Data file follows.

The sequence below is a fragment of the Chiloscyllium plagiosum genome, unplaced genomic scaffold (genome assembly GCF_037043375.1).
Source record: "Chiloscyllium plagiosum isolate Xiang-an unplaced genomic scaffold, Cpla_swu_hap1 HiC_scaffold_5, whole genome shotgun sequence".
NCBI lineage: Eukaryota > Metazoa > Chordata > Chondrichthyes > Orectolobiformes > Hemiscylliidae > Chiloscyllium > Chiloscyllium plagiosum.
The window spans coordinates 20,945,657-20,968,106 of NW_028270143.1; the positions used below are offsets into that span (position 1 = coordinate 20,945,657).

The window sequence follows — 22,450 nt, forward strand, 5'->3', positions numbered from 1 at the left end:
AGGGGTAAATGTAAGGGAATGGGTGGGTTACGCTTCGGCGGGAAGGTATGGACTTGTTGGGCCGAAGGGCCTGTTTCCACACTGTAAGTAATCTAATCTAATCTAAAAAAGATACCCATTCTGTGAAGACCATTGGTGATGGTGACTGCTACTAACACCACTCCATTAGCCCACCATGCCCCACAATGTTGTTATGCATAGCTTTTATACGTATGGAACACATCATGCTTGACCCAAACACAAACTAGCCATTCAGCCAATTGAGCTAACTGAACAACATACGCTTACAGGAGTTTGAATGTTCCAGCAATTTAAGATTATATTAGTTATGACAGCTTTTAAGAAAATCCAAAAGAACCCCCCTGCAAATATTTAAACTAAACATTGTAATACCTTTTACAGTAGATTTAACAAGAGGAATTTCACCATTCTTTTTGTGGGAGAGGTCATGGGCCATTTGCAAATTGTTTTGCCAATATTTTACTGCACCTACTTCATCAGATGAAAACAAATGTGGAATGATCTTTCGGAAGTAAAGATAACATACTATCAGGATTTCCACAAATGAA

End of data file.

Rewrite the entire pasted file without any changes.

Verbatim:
The sequence below is a fragment of the Chiloscyllium plagiosum genome, unplaced genomic scaffold (genome assembly GCF_037043375.1).
Source record: "Chiloscyllium plagiosum isolate Xiang-an unplaced genomic scaffold, Cpla_swu_hap1 HiC_scaffold_5, whole genome shotgun sequence".
NCBI lineage: Eukaryota > Metazoa > Chordata > Chondrichthyes > Orectolobiformes > Hemiscylliidae > Chiloscyllium > Chiloscyllium plagiosum.
The window spans coordinates 20,945,657-20,968,106 of NW_028270143.1; the positions used below are offsets into that span (position 1 = coordinate 20,945,657).

The window sequence follows — 22,450 nt, forward strand, 5'->3', positions numbered from 1 at the left end:
AGGGGTAAATGTAAGGGAATGGGTGGGTTACGCTTCGGCGGGAAGGTATGGACTTGTTGGGCCGAAGGGCCTGTTTCCACACTGTAAGTAATCTAATCTAATCTAAAAAAGATACCCATTCTGTGAAGACCATTGGTGATGGTGACTGCTACTAACACCACTCCATTAGCCCACCATGCCCCACAATGTTGTTATGCATAGCTTTTATACGTATGGAACACATCATGCTTGACCCAAACACAAACTAGCCATTCAGCCAATTGAGCTAACTGAACAACATACGCTTACAGGAGTTTGAATGTTCCAGCAATTTAAGATTATATTAGTTATGACAGCTTTTAAGAAAATCCAAAAGAACCCCCCTGCAAATATTTAAACTAAACATTGTAATACCTTTTACAGTAGATTTAACAAGAGGAATTTCACCATTCTTTTTGTGGGAGAGGTCATGGGCCATTTGCAAATTGTTTTGCCAATATTTTACTGCACCTACTTCATCAGATGAAAACAAATGTGGAATGATCTTTCGGAAGTAAAGATAACATACTATCAGGATTTCCACAAATGAA